Surgical therapy of hydrocele testis, also called hydrocelectomy, is an operation used to treat hydrocele testis, an accumulation of clear fluid in the membranes containing the testicle (Pic. 1). Most hydroceles appearing in the first year of life seldom require treatment as they resolve without treatment. Hydroceles that persist after the first year or occur later in life require treatment through open operation for removing surgically, as these may have little tendency towards regression. 

Hydrocelectomy is usually performed on an outpatient basis in general anesthesia. The approach is slightly different for non-communicating hydrocele (without a persisting communication with the abdominal cavity) and communicating hydrocele (with a communication). 

  • Non-communicating hydrocele

    In the case of non-communicating hydrocele, a small incision if made in the scrotum, the accumulated fluid is drained (Pic. 2), the sac of the hydrocele is removed, and the incision is sutured.

  • Communicating hydrocele

    For communicating hydrocele, the approach is slightly different. The incision is made in the groin, as the communication with abdominal cavity carries a risk of hernia (protrusion of abdominal cavity contents out of the cavity), which might have to be repaired. The communication of the scrotum and abdominal cavity is closed, the hydrocele is drained, and the sac is removed.

Sometimes, the surgeon will use laparoscopic approach, using a thin tube with a video camera to insert surgical instruments into the scrotum. This approach is less invasive and requires a smaller incision.

Hydrocelectomy usually takes around half an hour. After the surgery, the patient may experience pain in the scrotum that requires pain-relieving medications and applying ice to the affected area. The pain usually lasts around a week, while the swelling of the scrotum may persist for several more weeks.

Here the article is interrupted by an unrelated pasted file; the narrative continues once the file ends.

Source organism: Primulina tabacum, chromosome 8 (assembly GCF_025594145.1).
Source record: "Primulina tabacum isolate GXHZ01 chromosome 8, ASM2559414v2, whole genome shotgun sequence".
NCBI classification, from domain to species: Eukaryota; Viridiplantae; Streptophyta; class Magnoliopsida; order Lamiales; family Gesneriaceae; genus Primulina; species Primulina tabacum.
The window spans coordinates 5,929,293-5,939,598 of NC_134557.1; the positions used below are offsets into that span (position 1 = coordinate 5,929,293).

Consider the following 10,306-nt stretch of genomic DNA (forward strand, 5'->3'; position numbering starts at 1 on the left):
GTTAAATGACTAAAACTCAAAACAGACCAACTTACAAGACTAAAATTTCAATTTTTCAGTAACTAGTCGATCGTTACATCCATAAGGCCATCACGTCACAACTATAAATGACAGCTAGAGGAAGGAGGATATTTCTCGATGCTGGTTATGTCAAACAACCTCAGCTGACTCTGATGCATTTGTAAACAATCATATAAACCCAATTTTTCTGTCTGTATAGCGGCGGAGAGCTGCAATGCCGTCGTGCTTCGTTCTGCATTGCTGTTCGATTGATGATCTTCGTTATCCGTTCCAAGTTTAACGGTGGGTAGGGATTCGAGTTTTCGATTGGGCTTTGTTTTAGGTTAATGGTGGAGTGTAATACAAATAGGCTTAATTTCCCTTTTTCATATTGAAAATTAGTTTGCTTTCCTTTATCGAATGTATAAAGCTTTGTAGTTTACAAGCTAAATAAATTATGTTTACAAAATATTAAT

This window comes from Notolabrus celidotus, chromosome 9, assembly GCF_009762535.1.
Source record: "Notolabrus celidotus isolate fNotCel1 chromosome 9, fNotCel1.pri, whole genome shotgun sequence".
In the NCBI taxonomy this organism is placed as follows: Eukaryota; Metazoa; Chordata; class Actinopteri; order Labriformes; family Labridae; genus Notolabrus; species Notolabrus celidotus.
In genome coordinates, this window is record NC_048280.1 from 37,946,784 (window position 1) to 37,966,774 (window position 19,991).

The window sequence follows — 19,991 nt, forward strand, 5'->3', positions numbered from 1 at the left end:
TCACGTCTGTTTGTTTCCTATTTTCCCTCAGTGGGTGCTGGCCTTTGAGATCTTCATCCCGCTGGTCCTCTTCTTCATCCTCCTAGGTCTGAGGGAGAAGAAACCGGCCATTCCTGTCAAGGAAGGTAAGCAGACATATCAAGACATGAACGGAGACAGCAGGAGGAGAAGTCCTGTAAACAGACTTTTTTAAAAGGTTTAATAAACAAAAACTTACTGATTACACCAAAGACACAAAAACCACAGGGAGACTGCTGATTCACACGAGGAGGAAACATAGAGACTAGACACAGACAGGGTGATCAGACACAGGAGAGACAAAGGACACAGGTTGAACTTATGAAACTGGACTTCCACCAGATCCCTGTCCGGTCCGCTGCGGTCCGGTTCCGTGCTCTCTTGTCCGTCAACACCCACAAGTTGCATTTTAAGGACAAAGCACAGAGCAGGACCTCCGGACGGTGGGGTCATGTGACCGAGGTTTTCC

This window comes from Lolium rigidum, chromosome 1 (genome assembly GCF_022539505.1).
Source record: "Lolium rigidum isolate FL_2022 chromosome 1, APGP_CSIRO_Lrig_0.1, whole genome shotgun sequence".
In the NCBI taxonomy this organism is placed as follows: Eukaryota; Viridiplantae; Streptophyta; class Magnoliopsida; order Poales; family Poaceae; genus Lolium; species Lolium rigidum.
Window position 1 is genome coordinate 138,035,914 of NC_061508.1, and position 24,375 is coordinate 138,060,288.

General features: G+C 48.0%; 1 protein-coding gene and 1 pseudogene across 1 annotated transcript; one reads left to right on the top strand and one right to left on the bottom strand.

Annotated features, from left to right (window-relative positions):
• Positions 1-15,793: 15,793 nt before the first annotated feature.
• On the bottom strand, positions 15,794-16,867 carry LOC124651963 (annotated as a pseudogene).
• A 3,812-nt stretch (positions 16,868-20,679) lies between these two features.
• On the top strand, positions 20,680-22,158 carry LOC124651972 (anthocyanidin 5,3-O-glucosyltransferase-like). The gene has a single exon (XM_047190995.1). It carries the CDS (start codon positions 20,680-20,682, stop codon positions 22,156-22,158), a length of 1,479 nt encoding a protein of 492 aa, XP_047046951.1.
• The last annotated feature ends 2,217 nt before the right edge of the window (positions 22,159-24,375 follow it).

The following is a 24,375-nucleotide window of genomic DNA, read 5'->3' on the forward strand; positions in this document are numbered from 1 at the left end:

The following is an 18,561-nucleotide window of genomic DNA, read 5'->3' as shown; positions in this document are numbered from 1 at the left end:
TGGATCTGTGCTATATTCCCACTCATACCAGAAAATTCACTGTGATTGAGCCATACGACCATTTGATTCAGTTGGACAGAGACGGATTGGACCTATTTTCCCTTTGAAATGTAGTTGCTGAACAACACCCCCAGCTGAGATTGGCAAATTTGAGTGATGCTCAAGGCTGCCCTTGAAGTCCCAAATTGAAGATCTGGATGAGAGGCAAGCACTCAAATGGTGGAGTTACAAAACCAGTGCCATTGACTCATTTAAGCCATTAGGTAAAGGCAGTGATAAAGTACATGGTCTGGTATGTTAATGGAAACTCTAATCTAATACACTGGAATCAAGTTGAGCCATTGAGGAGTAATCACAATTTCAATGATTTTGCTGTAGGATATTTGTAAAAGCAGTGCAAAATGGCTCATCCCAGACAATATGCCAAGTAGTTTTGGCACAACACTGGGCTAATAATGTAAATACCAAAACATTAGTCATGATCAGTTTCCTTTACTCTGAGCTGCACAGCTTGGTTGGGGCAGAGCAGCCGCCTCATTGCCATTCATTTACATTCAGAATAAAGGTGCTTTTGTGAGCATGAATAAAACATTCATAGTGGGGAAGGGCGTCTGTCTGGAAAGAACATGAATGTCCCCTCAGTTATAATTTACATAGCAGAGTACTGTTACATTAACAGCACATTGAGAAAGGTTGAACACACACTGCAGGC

Hydrocelectomy is considered the gold standard technique for the treatment of hydrocele and the minimally invasive maneuvers provide the best operative outcomes regarding scrotal edema and hardening. 

An alternative to open hydrocelectomy is the removal of the accumulated fluid with a needle, called aspiration. Aspiration is practically non-invasive and does not require general anesthesia, and is the best alternative for people who have certain surgical risks. However, aspiration carries a higher risk of recurrence of the hydrocele, and increases the risk of infection. Sclerosing (thickening or hardening) medications may be injected after aspiration to close off the opening. This helps prevent the future build up of fluid.

Open hydrocelectomy prevents the recurrence of a hydrocele, and is therefore used to treat hydroceles that have reoccurred after aspiration. It is the preferred treatment method for children over two years of age and for large and painful hydroceles in adults.

The most common complications following scrotal surgery for hydrocele are persistent scrotal swelling and hardening. With minimally invasive procedures, the scrotal swelling and hardening are much less common than with open hydrocelectomy. In patients with significant operative trauma, wound infections and abscesses (accumulation of pus in the scrotum) occur more frequently.

Surgical hydrocelectomy is a reliable method of preventing the recurrence of hydrocele testis and is considered the gold standard technique for the treatment of hydrocele. Regarding the success rate, it was reported that the level of satisfaction was superior with hydrocelectomy when compared with aspiration and sclerotherapy due to lower incidence of recurrence. 

Hydrocelectomy is generally considered a safe surgery and unless severe post-operative infection develops, the surgery is not likely to negatively affect the patient’s fertility.

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Hydrocelectomy ―by Saber, Aly licensed under CC BY 4.0
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